Derivation of rotated hyperbola from locus of points definition

I am trying to write the equation of the set of points that has a constant difference in distance from two points (a hyperbola). I would like a general expression, no matter if the line joining the two points is parallel to an axis.

Calling the fixed points A = (a_x, a_y) and B = (b_x, b_y), and a point on the hyperbola P = (p_x, p_y), and the constant distance difference 'c', I started with:

Squaring both sides:

As you can see, this is quite a mess. I am trying to get it to a more sane "general conic" form like:

but if I square the whole thing again to get rid of the square root on the right, I'll introduce ^4 on the left, which seems like a bad plan. Any clues on where to go from here?

Thanks,

David

Re: Derivation of rotated hyperbola from locus of points definition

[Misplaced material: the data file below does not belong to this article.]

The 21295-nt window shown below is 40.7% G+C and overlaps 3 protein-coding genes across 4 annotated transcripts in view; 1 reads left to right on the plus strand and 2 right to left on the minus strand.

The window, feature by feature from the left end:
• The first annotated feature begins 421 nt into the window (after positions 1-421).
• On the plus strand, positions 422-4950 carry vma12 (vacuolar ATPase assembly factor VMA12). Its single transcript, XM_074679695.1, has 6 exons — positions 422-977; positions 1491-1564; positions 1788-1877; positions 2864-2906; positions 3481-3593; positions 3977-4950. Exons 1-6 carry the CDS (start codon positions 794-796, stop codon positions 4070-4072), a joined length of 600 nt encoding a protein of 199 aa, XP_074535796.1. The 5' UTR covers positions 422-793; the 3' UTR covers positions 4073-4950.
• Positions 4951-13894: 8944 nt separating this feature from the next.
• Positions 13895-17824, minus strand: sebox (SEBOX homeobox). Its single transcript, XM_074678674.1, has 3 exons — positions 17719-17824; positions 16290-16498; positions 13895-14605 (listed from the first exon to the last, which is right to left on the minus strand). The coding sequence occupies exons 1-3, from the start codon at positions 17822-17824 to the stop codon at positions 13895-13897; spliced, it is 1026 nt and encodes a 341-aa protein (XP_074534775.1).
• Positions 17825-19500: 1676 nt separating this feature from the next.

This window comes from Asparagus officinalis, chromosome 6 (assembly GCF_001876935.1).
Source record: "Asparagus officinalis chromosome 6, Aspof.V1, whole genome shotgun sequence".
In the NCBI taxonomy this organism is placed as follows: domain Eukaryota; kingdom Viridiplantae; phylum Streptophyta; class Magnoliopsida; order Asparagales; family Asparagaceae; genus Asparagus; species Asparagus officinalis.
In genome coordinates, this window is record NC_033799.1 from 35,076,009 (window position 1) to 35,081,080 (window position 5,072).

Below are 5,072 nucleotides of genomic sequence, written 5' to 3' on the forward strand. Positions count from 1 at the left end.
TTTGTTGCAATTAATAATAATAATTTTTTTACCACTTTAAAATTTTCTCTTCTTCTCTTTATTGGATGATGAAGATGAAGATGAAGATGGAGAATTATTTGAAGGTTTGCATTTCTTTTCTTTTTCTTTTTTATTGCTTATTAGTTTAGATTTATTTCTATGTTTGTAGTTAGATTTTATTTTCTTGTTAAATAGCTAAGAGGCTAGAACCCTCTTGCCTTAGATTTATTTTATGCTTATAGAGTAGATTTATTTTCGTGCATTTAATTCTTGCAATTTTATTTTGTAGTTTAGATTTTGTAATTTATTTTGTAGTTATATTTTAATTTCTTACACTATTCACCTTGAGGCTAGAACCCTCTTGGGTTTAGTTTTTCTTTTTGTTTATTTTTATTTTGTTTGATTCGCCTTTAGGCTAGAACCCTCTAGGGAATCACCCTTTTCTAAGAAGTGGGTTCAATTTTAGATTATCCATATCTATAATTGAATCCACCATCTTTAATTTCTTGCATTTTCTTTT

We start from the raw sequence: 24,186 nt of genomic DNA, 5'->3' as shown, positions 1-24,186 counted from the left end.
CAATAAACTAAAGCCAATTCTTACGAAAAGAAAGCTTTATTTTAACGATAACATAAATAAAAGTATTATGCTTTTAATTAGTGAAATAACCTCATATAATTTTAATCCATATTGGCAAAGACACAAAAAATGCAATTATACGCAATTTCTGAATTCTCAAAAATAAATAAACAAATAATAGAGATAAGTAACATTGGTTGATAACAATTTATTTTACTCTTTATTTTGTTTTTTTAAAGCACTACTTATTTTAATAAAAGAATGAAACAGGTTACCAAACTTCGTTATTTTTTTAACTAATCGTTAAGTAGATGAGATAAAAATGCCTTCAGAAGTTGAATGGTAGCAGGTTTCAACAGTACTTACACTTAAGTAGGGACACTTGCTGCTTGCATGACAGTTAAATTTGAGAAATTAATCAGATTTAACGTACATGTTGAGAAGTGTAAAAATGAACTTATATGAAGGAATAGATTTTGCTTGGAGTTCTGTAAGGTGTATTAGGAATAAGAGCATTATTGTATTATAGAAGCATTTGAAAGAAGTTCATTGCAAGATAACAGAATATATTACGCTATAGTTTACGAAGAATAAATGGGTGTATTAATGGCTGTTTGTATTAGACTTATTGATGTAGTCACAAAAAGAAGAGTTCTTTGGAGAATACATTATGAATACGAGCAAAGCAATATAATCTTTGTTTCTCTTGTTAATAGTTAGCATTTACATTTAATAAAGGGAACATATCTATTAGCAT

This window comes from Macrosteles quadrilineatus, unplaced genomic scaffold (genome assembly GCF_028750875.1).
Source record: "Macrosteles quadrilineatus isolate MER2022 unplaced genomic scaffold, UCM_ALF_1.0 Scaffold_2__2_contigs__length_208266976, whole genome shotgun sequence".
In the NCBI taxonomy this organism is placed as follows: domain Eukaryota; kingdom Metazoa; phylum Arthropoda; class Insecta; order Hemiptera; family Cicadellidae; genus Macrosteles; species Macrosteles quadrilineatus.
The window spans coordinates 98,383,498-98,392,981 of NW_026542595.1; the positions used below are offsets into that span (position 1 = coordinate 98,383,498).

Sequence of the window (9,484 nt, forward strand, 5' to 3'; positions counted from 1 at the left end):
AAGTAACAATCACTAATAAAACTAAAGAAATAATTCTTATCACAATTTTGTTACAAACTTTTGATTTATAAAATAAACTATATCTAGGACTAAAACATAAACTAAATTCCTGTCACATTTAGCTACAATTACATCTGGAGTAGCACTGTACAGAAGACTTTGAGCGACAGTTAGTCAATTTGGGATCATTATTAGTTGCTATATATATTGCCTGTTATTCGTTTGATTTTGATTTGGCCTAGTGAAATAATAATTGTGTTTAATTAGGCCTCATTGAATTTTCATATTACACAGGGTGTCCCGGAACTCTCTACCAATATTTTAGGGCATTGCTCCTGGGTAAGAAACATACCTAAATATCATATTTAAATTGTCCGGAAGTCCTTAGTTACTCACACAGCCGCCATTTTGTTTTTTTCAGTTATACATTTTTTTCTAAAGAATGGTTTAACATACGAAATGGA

DAVIDDORIA

The points A, and B are the foci of the hyperbola...it could be better if you chose their coordinates to be A(-a,0) and B(a,0).....

you may continue to square one more time ...dont warry the fourth powers will be canceled..at the end and you will end up with the equation of the hyperbola you are looking to find .

Good Luck

MINOAS

Re: Derivation of rotated hyperbola from locus of points definition

Minoas - so if I do a change of coordinates so that the foci are at (-a,0) and (a,0), I could use that transformation to convert single points back to the original coordinate system, but how would I develop an expression for the hyperbola in the original coordinate system?

There must be something better than trying to expand something like this:

Not only would it be 10 pages long, it would still contain the square root I am trying to get rid of!

David

Re: Derivation of rotated hyperbola from locus of points definition

try to use a coordinate system so that the hyperbola's centre will be the origin and derive the simplest known formula for the hyperbola. Then change it BAC K to the original coordinate system to find a formula AX^2+2BXY+CY^2+DX+EY+F=0 which is the general quadratic formula for all conics.I did this in my book and it is ok...

Try it. do not forget that the transformations are linear and therefore the degree of the curve is preserved....

Minoas